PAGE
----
23
February
2017
|
04:00
Europe/Amsterdam

What's with all the threats against Rachel Notley?

Misogyny, mistrust and social media are creating a toxic stream of vitriol aimed at Alberta’s premier, say UAlberta experts.

By BEV BETKOWSKI

A toxic brew of gender discrimination, political mistrust and social media is likely behind a high number of threats made against Alberta premier Rachel Notley, say University of Alberta experts.

“Gender and political change are both key factors,” said political scientist Linda Trimble. When Notley’s New Democratic Party was elected in 2015, it represented a “dramatic change” to the province’s political landscape.

“For some people, it represented a disruption of the way things are and the way things used to be in Alberta,” she said.

The contagious effect of social media also heightens the capacity for online hate, said Cristina Stasia, a U of A expert on gender studies.

A recent media report revealed that threats made against Notley far outnumbered those made against Alberta’s previous four premiers since 2003. She received 19 threats in 2015 alone, compared with former premiers Alison Redford, who received 16 threats during her two-and-a-half years in office, and Ed Stelmach, who received 15 during his four years in office.

The uprooting of a 45-year-old Progressive Conservative reign was a shock for some, Trimble noted.

“Some people are unsettled by change, especially when it is promoted by women. We are seeing an expression of discomfort at the thought of women holding power,” said Trimble, a professor of gender politics in the Faculty of Arts. “There’s a deeply rooted assumption that men are assertive and commanding and that they are the rightful decision-makers, and that women are passive, nurturing and family-focused. So people’s ideas about this gender division of skills, attributes and labour are contested when a woman holds power.”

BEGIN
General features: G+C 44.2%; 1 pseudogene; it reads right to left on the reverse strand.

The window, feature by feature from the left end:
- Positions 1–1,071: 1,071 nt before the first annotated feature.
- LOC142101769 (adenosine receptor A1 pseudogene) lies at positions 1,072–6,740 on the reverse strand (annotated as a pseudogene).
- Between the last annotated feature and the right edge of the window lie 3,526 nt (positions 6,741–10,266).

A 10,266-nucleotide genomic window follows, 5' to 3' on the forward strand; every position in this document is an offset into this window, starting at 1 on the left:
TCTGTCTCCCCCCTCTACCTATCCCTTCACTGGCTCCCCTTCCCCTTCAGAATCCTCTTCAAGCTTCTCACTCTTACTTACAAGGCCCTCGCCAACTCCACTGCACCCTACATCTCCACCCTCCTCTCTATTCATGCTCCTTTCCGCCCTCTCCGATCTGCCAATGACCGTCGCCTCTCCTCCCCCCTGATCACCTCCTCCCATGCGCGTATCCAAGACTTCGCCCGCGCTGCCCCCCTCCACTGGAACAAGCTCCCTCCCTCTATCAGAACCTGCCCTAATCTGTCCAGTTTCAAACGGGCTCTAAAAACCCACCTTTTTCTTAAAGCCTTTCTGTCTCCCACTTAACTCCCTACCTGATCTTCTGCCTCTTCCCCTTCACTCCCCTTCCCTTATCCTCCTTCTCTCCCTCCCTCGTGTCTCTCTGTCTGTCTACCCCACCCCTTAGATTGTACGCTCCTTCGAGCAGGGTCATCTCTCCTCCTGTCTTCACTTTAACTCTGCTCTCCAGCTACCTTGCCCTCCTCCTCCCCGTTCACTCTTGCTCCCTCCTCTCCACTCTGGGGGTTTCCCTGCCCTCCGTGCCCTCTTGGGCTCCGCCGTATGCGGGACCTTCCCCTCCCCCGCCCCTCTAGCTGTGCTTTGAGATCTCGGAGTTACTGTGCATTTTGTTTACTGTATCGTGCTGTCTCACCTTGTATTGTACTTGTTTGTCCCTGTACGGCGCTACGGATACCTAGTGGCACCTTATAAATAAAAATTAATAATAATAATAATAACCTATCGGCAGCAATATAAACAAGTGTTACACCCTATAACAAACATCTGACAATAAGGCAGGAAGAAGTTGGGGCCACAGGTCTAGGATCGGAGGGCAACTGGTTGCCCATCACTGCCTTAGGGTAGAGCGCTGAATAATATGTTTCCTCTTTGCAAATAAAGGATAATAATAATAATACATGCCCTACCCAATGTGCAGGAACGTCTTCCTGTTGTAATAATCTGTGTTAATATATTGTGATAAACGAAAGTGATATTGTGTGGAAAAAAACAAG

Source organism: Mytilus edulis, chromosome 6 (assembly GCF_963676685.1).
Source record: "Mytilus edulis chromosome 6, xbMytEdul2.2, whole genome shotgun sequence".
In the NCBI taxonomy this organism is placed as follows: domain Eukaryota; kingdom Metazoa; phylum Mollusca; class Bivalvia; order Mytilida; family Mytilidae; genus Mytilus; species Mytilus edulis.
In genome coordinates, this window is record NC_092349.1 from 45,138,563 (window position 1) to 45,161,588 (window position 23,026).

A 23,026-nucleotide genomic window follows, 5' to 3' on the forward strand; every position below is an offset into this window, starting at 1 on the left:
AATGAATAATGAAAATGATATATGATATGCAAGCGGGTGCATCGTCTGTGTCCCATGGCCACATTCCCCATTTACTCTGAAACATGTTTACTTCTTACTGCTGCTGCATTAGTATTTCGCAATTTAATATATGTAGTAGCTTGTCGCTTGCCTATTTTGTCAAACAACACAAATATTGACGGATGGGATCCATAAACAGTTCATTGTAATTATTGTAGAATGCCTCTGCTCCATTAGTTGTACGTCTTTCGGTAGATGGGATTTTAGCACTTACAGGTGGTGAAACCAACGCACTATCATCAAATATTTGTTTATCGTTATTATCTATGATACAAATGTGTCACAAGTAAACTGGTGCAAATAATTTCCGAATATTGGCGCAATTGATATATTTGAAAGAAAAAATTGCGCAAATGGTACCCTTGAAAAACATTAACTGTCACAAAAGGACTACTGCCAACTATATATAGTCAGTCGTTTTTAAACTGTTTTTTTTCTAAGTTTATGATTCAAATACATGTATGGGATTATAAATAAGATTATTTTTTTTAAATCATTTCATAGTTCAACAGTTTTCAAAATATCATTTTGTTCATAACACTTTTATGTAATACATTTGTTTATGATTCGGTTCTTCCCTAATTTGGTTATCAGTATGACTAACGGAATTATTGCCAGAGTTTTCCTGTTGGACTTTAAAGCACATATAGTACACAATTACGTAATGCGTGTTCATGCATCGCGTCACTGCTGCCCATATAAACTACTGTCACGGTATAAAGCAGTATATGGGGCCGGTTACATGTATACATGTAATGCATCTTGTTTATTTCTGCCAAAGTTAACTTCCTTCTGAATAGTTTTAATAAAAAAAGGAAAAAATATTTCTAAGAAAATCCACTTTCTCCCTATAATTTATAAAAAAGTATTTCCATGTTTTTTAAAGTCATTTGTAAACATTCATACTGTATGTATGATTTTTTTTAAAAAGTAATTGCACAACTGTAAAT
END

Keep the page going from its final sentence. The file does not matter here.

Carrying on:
Gender + political ideology = increased threats

Perhaps surprisingly, Redford, who had a turbulent time in office, garnered fewer threats than Notley, something Trimble attributes more to political ideology than gender.

“Redford (a Progressive Conservative) didn’t represent change to the policy or ideological status quo. The reaction to Notley and her government is a reaction in part to its policy direction, which some people obviously find threatening.”

On top of that, the provincial government and its “feisty premier” aren’t hesitating to put their promised policies into practice with measures like the carbon tax and raises to minimum wage—another potential irritant for critics who disagree with such policies and use methods like social media to voice their displeasure, Trimble added.

What’s most troubling is how that frustration, in its most extreme form, takes physical aim at female politicians like Notley, she noted, citing examples like chants of “Lock her up” used against both Notley and U.S. presidential candidate Hillary Clinton, or a cardboard cutout of Notley used as a target on a golf course.